The next principal processing step shown in FIG. 21 is step 256, which is directed to counting cells by bright centers. The counting step 256 consists of several substeps. The first of these substeps includes performing a convolution. In this convolution substep, an auxiliary array referred to as a convolved picture is formed. The value of the convolved picture at point P is the result of integration of a picture after filtering in the circular neighborhood of P. More precisely, for one specific embodiment, the function that is integrated, is the function that equals v-2000 when v is greater than 2000 and 0 when v is less than or equal to 2000. The next substep performed in counting step 256 is finding the local maxima of the convolved picture in the neighborhood of a radius about the size of a cell. Next, duplicate local maxima with the same value in a closed neighborhood of each other are avoided. In the last substep in counting step 256, the remaining local maxima are declared to mark cells.

In some hardware configurations, some cells may appear without bright centers. In these instances, only a dark rim is visible and the following two optional steps 258 and 260 are useful.

Step 258 is directed to removing found cells from the picture. In step 258, the circular region around the center of each found cell is filled with the value 2000 so that the cells with both bright centers and dark rims would not be found twice.

Step 260 is directed to counting additional cells by dark rims. Two transforms are made with the image after step 258. In the first substep of this routine, substep (a), the value v at each point is replaced with (2000-v) and if the result is negative it is replaced with zero. In substep (b), the resulting picture is then convolved with a ring of inner radius R1 and outer radius R2. R1 and R2 are, respectively, the minimal and the maximal expected radius of a cell, the ring being shifted, subsequently, in substep (d) to the left, right, up and down. In substep (c), the results of four shifts are summed. After this transform, the image of a dark rim cell looks like a four petal flower. Finally in substep (d), maxima of the function obtained in substep (c) are found in a manner to that employed in counting step 256. They are declared to mark cells omitted in step 256.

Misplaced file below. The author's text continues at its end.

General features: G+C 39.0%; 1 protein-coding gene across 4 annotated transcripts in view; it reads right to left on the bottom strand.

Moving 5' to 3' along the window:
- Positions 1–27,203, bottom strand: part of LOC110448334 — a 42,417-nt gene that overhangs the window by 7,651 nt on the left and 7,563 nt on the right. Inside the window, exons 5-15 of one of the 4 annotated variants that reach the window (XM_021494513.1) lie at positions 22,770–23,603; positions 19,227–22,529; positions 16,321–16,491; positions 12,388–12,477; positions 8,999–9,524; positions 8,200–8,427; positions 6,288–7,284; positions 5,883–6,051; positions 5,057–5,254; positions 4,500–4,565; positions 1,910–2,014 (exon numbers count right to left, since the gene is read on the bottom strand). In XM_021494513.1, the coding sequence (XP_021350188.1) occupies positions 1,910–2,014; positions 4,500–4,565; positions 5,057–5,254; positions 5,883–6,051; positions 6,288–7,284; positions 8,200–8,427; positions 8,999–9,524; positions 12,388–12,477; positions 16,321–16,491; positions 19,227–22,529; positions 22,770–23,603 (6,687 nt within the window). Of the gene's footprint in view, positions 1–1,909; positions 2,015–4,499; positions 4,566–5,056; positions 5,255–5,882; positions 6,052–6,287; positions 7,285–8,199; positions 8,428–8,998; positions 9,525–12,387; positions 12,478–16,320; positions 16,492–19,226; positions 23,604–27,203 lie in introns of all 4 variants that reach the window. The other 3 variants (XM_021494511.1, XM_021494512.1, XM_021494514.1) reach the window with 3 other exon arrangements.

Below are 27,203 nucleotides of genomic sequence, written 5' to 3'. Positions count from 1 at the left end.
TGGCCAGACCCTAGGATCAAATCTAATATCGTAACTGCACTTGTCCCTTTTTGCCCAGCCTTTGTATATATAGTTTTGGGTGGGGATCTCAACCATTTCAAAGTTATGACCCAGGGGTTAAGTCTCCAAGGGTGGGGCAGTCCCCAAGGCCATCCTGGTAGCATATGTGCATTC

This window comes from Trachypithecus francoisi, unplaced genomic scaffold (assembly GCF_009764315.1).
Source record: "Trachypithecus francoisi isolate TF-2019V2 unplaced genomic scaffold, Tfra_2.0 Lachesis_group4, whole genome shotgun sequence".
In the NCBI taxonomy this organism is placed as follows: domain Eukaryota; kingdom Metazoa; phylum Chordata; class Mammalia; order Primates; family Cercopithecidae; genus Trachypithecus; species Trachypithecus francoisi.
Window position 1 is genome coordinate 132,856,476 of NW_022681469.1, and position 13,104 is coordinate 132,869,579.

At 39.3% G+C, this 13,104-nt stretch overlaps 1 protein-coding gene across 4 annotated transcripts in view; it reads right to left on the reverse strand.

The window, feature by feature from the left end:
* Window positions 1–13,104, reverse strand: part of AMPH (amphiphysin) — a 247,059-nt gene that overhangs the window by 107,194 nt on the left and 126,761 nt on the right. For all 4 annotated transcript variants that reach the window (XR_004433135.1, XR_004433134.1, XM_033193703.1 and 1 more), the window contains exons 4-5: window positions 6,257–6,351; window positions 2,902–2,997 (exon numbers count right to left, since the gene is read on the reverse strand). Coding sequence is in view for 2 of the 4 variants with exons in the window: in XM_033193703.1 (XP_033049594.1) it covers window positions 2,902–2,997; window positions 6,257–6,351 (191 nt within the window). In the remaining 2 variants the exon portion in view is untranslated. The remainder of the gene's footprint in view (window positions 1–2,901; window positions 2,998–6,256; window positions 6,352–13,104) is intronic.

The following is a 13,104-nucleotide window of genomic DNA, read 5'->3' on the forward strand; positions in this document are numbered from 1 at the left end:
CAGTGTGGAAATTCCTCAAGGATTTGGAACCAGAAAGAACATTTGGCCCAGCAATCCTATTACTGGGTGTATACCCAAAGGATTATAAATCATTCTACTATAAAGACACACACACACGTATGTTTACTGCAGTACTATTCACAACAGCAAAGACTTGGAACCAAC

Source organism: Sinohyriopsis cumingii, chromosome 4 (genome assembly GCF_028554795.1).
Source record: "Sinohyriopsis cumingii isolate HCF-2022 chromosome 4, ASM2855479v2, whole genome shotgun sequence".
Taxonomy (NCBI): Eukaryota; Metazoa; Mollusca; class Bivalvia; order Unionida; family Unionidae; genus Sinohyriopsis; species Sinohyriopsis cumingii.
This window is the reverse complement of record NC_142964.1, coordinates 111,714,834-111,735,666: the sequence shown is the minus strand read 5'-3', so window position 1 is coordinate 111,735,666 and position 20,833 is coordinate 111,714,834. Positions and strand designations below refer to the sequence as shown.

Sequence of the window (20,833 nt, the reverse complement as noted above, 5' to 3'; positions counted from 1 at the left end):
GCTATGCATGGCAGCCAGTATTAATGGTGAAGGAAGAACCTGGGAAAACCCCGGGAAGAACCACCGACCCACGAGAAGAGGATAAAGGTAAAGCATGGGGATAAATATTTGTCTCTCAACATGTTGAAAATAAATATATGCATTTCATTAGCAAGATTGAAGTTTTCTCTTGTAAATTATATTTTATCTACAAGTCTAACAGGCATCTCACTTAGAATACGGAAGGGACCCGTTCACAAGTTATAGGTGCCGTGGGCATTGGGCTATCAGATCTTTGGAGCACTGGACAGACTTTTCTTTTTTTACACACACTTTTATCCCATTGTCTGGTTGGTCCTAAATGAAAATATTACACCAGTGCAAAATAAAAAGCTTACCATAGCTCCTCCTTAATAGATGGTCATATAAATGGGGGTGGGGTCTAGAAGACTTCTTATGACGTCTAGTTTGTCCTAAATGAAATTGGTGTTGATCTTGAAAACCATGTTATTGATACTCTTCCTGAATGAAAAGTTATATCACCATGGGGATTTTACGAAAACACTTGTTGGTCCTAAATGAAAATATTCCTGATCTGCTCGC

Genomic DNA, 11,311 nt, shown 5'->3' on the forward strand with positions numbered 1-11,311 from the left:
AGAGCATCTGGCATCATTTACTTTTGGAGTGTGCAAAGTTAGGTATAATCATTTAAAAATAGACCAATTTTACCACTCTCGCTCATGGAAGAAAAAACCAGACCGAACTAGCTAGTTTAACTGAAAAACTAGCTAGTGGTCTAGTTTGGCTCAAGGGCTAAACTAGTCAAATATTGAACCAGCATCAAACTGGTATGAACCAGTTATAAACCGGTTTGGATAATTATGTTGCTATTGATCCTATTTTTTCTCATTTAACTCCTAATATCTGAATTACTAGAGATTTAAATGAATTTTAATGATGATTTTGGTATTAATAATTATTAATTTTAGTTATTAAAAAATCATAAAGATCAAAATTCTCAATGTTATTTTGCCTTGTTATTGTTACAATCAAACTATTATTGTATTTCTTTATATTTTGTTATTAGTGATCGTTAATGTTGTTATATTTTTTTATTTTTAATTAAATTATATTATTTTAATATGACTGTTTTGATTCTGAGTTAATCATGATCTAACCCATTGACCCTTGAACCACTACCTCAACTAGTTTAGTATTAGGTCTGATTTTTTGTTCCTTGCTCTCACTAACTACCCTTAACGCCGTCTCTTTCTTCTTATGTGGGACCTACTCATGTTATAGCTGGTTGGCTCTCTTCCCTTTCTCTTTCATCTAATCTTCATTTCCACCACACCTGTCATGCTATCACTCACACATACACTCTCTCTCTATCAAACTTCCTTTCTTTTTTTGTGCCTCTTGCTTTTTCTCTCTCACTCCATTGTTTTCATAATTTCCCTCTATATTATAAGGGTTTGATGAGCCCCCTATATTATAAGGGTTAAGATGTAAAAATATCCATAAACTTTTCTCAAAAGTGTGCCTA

After counting step 256, or after counting step 260 when optionally employed, the last principal step illustrated in FIG. 21 is a results output step 262. The number of cells found in the standard rectangle is displayed on the monitor 114 shown in FIGS. 1 and 5, and each cell identified is marked with a cross on the displayed optical bio-disc-derived image.

Additional computer science methodologies and apparatus directed to extracting and visualizing data from bio-discs and/or optical analysis discs are discussed in commonly assigned U.S. patent application Ser. No. 10/341,326 entitled “Method and Apparatus for Visualizing Data” filed Jan. 13, 2003 and U.S. patent application Ser. No. 10/345,122 entitled “Methods and Apparatus for Extracting Data From an Optical Analysis Disc” filed on Jan. 14, 2003 both of which have been herein incorporated by reference.

Triggering Through Disc Grooves

Referring now to FIG. 22 a first embodiment of an optical analysis disc 310 according to the present invention is shown.

The disc 310, has a physical structure according to one of the above described embodiments, and includes trigger marks 326. Trigger marks 326, as already described, are used for determining the angular position of the disc during its rotation in order to identify specific target regions 340, where the analysis are to be performed.

According to this embodiment, the disc 310 includes grooves 370 adapted to define corresponding laser-readable tracks on the disc itself.

As shown in FIG. 22, each of such trigger marks 326 defines a respective triggering region provided by a radial interruption of the grooves 370 of the disc. First and second interruptions are provided in order to delimit a particular target region 340.